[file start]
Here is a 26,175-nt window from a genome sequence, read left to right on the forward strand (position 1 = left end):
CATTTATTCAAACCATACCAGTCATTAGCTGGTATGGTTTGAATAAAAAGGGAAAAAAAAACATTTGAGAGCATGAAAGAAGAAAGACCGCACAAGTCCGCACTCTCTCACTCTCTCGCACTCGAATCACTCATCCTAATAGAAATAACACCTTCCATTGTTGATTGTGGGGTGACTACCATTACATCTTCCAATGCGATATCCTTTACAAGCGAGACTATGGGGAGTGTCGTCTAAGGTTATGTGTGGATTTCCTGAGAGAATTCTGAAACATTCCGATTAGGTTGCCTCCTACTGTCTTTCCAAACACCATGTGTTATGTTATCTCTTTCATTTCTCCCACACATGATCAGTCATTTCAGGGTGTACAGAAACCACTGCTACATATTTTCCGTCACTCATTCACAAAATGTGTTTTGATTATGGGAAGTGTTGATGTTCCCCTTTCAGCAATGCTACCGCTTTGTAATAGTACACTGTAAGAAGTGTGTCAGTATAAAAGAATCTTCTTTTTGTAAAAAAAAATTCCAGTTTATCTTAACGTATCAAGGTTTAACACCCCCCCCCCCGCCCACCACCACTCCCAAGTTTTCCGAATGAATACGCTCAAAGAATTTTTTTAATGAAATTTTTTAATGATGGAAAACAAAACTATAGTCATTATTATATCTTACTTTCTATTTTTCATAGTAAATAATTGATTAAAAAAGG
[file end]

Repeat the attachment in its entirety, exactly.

Here is a 26,175-nt window from a genome sequence, read left to right on the forward strand (position 1 = left end):
CATTTATTCAAACCATACCAGTCATTAGCTGGTATGGTTTGAATAAAAAGGGAAAAAAAAACATTTGAGAGCATGAAAGAAGAAAGACCGCACAAGTCCGCACTCTCTCACTCTCTCGCACTCGAATCACTCATCCTAATAGAAATAACACCTTCCATTGTTGATTGTGGGGTGACTACCATTACATCTTCCAATGCGATATCCTTTACAAGCGAGACTATGGGGAGTGTCGTCTAAGGTTATGTGTGGATTTCCTGAGAGAATTCTGAAACATTCCGATTAGGTTGCCTCCTACTGTCTTTCCAAACACCATGTGTTATGTTATCTCTTTCATTTCTCCCACACATGATCAGTCATTTCAGGGTGTACAGAAACCACTGCTACATATTTTCCGTCACTCATTCACAAAATGTGTTTTGATTATGGGAAGTGTTGATGTTCCCCTTTCAGCAATGCTACCGCTTTGTAATAGTACACTGTAAGAAGTGTGTCAGTATAAAAGAATCTTCTTTTTGTAAAAAAAAATTCCAGTTTATCTTAACGTATCAAGGTTTAACACCCCCCCCCCCGCCCACCACCACTCCCAAGTTTTCCGAATGAATACGCTCAAAGAATTTTTTTAATGAAATTTTTTAATGATGGAAAACAAAACTATAGTCATTATTATATCTTACTTTCTATTTTTCATAGTAAATAATTGATTAAAAAAGG